Shovels and Rope’s festival, High Water Fest, is another example of a successful artist curated event. Duo, Cary Ann Hearst and Michael Trent, created the event in 2017 at Riverfront Park in Charleston, South Carolina. The group brings together people for a “celebration of music, food, and libations curated by Shovels and Ropes”. After playing at festivals themselves for so many years they decide to take the dive into hosting their very own finally. Their attention to making sure that the event does not feel overcrowded, curating a favorable line up, and choosing a location that is underserved in terms of festivals has proved to be a winning formula for the duo.

“Charleston is a destination city for many reasons, but due to routing issues, it’s not always a stop on the normal tour schedule of bands. We want our band to benefit the already growing music trade in Charleston while also serving the community that is so supportive of us.” Shovels and Rope tells Hypebot.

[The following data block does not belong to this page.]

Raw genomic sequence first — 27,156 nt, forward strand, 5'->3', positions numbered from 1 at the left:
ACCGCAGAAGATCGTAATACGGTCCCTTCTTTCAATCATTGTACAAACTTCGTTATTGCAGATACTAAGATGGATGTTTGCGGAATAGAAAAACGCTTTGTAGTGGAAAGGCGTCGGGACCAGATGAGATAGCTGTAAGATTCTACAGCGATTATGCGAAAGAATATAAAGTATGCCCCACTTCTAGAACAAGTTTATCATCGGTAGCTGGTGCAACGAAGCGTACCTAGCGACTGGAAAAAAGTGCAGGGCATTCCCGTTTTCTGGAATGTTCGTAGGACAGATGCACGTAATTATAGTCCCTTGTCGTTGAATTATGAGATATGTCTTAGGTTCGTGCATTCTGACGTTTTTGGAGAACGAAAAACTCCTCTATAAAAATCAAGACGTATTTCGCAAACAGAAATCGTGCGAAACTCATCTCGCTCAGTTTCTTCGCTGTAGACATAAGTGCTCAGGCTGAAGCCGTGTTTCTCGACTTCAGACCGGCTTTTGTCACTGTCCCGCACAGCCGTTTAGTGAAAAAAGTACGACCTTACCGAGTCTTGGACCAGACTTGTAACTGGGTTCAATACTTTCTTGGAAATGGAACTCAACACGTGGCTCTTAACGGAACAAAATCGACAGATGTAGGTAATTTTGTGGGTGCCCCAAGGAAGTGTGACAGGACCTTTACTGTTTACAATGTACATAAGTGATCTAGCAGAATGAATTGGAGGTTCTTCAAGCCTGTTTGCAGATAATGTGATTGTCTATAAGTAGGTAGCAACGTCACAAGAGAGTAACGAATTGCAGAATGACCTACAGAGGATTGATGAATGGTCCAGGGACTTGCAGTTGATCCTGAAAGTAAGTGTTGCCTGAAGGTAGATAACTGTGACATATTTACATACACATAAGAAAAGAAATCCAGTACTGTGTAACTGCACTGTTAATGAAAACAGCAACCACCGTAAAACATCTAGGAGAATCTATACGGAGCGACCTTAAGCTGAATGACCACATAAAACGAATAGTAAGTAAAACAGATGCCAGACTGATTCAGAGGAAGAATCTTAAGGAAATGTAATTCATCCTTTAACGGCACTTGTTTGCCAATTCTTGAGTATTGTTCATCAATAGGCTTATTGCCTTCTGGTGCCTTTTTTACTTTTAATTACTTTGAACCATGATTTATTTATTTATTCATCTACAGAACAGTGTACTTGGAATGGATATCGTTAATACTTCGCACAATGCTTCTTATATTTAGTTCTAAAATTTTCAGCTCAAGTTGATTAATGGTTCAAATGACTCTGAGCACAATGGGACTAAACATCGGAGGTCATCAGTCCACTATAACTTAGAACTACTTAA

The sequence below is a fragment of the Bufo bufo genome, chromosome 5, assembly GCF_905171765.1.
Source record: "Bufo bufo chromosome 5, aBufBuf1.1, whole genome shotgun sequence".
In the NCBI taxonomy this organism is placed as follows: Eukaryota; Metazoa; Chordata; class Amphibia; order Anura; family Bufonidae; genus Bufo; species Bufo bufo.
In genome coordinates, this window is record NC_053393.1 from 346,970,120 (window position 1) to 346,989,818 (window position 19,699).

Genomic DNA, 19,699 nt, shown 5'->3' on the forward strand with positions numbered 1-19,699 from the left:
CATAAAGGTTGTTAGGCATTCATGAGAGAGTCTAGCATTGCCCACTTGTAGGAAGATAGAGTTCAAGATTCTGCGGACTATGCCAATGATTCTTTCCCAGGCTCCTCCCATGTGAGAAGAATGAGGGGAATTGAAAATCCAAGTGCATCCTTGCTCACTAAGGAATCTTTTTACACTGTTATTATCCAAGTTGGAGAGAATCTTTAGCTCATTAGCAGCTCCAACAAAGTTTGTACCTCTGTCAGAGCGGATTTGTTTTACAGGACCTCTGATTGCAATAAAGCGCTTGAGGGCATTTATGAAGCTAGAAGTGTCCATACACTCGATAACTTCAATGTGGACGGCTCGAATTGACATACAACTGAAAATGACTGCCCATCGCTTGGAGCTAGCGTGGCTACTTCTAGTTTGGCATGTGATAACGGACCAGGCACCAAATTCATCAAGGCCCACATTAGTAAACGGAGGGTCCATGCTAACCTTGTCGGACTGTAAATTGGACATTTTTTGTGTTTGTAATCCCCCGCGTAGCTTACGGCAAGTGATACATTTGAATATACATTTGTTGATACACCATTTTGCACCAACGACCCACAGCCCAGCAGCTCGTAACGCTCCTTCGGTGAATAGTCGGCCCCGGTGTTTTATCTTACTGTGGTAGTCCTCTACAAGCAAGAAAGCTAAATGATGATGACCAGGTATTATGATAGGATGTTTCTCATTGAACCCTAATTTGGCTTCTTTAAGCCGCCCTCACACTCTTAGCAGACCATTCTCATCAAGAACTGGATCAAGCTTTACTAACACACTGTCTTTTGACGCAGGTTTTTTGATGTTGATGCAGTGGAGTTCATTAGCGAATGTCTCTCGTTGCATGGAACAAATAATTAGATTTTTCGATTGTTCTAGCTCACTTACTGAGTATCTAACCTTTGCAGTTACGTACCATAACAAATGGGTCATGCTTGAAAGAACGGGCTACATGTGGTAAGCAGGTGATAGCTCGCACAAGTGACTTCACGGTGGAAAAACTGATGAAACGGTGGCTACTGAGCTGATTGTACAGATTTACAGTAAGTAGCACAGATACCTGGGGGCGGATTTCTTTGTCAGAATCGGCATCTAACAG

Not only did they want to choose an advantageous location, they also wanted to be sure that it was a place they could integrate themselves into. A large portion of their ticket sales also go to directly to their charity partners, The Charleston Waterkeepers, The Green Heart Project, and Water Mission. Hosting an event that also has a positive social impact is a great element for a festival to have regardless of whether or not it is run by an artist.

Tools to Success